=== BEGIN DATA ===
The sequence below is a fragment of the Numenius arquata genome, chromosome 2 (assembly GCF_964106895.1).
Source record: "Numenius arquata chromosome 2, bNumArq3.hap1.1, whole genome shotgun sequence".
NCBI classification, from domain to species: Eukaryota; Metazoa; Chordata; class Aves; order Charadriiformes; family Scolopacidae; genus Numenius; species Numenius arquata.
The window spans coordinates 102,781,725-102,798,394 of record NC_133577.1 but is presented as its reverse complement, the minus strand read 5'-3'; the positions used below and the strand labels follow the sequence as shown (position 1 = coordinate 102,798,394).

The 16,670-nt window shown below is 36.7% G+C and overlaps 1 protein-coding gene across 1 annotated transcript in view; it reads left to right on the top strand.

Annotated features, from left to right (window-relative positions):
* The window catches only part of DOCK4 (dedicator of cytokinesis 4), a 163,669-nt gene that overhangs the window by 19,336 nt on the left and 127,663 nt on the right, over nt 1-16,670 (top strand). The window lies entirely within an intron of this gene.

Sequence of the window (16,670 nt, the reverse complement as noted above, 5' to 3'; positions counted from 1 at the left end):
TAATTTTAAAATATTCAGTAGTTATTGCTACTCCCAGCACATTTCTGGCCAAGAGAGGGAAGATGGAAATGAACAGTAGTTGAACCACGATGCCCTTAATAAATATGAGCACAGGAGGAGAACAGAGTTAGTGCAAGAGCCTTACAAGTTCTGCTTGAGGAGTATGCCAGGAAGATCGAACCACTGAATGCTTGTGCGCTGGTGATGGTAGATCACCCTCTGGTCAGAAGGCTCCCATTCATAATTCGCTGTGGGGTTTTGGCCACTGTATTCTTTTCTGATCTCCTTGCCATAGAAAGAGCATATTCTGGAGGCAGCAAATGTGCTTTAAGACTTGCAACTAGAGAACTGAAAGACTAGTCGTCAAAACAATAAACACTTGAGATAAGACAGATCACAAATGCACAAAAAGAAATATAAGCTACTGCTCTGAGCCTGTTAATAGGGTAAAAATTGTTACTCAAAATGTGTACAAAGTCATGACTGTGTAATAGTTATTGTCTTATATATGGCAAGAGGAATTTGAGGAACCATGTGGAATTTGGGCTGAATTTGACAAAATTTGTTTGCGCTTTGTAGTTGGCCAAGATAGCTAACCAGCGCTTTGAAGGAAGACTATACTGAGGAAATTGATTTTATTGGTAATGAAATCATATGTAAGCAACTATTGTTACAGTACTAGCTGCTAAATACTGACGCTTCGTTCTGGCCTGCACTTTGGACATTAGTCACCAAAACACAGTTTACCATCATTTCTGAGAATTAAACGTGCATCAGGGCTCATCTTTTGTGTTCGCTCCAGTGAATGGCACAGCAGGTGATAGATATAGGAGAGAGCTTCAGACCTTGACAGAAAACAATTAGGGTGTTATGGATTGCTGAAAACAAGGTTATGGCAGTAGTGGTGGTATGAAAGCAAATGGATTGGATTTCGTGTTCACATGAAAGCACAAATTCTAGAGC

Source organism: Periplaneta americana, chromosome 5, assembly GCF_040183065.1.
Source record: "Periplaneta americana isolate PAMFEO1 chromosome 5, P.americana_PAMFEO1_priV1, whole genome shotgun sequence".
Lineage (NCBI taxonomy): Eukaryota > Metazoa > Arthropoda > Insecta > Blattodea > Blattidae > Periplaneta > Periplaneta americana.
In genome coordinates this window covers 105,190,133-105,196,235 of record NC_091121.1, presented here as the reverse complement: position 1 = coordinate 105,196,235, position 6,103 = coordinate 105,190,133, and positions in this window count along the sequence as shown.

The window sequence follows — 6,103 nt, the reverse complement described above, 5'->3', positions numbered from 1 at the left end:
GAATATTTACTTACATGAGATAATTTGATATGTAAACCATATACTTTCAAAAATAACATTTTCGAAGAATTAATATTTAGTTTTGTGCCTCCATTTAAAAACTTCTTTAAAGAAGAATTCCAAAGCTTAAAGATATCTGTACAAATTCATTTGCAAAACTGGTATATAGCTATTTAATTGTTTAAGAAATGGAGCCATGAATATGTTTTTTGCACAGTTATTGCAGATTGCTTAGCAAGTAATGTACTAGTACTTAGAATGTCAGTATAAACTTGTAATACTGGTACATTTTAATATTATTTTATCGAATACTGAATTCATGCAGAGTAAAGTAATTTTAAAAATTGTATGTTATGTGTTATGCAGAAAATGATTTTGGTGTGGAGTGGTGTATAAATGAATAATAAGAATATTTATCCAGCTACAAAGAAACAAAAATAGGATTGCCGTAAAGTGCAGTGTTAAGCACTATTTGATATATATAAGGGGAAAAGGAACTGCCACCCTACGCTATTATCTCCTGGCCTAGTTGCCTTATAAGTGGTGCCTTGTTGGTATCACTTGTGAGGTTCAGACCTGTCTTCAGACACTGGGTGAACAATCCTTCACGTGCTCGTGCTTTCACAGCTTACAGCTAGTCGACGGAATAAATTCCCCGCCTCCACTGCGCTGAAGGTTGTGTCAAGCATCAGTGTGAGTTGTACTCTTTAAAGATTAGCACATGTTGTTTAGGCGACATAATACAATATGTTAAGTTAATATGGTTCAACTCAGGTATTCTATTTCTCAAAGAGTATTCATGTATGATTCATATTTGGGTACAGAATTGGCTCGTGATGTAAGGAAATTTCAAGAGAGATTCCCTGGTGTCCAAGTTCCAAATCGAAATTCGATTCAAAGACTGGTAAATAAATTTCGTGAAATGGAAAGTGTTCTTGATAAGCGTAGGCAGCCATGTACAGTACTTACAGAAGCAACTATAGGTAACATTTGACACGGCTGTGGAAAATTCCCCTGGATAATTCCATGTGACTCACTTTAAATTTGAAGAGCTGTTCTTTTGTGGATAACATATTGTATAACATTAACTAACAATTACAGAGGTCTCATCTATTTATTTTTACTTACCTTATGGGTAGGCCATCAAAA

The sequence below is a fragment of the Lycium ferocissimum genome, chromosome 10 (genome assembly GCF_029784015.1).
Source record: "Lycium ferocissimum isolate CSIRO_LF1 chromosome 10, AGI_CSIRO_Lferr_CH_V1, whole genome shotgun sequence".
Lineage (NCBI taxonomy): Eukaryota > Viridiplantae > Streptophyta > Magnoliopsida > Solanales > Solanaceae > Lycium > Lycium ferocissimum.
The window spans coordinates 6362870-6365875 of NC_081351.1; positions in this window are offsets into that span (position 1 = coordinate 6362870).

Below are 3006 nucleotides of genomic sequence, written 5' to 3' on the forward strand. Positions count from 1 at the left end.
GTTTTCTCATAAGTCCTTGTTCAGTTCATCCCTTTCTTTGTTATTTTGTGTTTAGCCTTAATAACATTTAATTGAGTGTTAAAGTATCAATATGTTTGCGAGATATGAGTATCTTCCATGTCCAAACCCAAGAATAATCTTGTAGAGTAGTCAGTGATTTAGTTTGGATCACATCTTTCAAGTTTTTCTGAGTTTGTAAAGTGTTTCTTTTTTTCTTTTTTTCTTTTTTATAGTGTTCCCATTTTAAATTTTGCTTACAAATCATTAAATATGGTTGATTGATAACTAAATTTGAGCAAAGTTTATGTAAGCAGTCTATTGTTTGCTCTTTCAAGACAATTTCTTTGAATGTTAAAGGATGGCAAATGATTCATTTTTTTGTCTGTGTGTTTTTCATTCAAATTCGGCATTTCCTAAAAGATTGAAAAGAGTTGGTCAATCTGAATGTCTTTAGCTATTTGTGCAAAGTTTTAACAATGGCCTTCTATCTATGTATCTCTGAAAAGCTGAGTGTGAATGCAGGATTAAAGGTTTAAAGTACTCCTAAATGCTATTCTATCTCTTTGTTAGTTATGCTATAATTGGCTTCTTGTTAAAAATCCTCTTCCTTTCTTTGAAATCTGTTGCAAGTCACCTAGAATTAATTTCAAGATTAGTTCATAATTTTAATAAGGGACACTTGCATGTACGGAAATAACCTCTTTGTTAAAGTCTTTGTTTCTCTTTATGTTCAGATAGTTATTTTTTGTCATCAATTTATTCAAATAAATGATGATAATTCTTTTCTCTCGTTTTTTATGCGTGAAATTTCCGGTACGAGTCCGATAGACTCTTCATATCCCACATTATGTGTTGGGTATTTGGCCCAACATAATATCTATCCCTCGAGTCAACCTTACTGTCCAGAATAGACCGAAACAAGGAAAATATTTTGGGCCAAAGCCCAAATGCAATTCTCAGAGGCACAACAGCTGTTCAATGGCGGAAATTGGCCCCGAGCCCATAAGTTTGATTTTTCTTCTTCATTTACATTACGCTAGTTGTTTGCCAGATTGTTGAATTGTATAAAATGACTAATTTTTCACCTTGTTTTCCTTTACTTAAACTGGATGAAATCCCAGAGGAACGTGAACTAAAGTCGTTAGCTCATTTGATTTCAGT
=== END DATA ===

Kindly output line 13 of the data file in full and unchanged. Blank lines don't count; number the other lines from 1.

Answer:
In genome coordinates this window covers 105,190,133-105,196,235 of record NC_091121.1, presented here as the reverse complement: position 1 = coordinate 105,196,235, position 6,103 = coordinate 105,190,133, and positions in this window count along the sequence as shown.